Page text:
On Thursday, Chatterbox considered whether Bob Kerrey was
a) “pulling a McCain,” i.e., overapologizing for an easily forgiven moral offense in order to garner sympathy (“Oh, Bob, you mustn’t blame yourself”);
b) “disrespecting the Bing,” i.e., dodging responsibility for a larger wrong by apologizing for a smaller one.
On Friday, McCain himself entered the debate over Kerrey’s participation in what was possibly a My Lai-style massacre of unarmed Mekong Delta women and children in 1969, as described in Gregory Vistica’s troubling New York Times Magazine piece. (Kerrey maintains the slaughter was accidental; two other witnesses say it was deliberate; and a fourth witness seems to corroborate portions of both competing versions.) In an op-ed in the April 27 Wall Street Journal, McCain wrote:
I dropped many bombs in Vietnam, and I wish I could say that they only destroyed military targets. But surely noncombatants were among the casualties. … My friend Bob Kerrey made a mistake in Vietnam. He was sent into a free-fire zone to kill for his country, and he helped kill the wrong people. Those who now judge him must follow the dictates of their conscience. But unless you too have been to war, please be careful not to form your judgment of him on your understanding of what constitutes a war hero. … If the fact that he recovered his humanity, that he felt remorse, that he sacrificed even more for his country, does not strike some as adequate compensation for his mistake, it is enough for his salvation, and a harder task than most can imagine. That’s a war hero, folks, a sinner redeemed by his sacrifice for a cause greater than his self-interest. That’s Bob Kerrey, my friend and hero.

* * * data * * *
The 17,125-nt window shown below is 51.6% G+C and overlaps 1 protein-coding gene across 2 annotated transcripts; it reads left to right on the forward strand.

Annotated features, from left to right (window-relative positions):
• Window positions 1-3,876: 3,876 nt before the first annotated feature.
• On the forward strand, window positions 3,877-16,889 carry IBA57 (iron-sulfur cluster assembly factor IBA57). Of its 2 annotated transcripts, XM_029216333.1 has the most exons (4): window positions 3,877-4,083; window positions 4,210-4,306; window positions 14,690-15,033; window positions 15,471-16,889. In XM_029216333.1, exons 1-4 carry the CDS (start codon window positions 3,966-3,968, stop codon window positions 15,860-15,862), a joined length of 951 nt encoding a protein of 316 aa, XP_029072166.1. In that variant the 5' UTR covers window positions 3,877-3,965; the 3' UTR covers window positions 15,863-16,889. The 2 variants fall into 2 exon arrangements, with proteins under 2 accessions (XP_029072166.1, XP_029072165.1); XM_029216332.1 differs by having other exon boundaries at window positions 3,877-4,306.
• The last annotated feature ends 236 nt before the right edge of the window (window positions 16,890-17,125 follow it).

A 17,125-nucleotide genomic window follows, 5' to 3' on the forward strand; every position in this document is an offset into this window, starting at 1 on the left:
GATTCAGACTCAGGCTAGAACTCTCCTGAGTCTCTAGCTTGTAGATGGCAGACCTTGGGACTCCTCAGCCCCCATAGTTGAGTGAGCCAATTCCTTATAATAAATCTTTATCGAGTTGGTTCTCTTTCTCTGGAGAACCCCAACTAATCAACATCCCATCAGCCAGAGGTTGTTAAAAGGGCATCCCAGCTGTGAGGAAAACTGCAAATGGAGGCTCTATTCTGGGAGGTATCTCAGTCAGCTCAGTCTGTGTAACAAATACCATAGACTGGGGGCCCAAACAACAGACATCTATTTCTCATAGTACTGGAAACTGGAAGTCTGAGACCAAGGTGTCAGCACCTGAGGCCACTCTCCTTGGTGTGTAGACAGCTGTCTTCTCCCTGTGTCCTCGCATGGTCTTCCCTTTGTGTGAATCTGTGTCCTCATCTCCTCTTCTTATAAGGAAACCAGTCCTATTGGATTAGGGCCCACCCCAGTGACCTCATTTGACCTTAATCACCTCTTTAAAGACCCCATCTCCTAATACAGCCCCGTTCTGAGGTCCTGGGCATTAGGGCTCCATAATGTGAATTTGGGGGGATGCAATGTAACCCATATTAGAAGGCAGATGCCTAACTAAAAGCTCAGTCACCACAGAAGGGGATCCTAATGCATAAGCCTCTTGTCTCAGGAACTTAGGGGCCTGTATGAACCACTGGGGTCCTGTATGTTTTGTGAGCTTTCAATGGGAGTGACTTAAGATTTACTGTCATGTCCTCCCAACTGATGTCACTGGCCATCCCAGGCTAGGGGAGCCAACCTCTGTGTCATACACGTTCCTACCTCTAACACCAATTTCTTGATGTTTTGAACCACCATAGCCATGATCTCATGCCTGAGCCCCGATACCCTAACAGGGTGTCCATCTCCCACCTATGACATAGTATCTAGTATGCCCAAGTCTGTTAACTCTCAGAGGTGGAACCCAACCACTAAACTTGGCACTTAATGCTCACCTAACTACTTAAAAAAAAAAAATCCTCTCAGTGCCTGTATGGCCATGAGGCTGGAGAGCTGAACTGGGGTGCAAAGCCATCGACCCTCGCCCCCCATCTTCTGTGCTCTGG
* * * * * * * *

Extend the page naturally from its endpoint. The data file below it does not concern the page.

The trouble with McCain’s war-is-hell argument (aside from the fact that the first sentence quoted here is “pulling a McCain”) is that it’s a blank check. It admonishes us to forgive Kerrey without offering much evidence or opinion about what we’d be forgiving Kerrey for. Indeed, one gets the impression McCain would rather not know. McCain, a notably decent man, seems to be putting decency before curiosity. But is it really indecent to be curious about what Kerrey did in Thanh Phong? Indeed, isn’t it more indecent not to be curious? Even for those of us who have never been to war?
This rush to justify Kerrey’s actions obscures the distinction between the two kinds of ambiguity Vistica’s story sets before us. One kind of ambiguity is moral: Was evil done? It’s possible to entertain the idea that it wasn’t, even if the most damning version of this story–that Kerrey oversaw the deliberate slaughter of unarmed women and children–is true. But surely neither McCain nor anyone else can make a reliable judgment about the moral lessons to draw without first finding out what actually happened. Before resolving the moral ambiguity (or, possibly, resolving not to resolve it), we need to take a stab at resolving the factual ambiguity. As things stand now, Chatterbox agrees with Vistica that Kerrey’s version of events seems less plausible than that of his accusers. But surely we’ll be hearing from the other SEALs on that mission now that the story has hit the front pages. Shouldn’t we identify what the moral issues are in this case before we attempt to resolve them?
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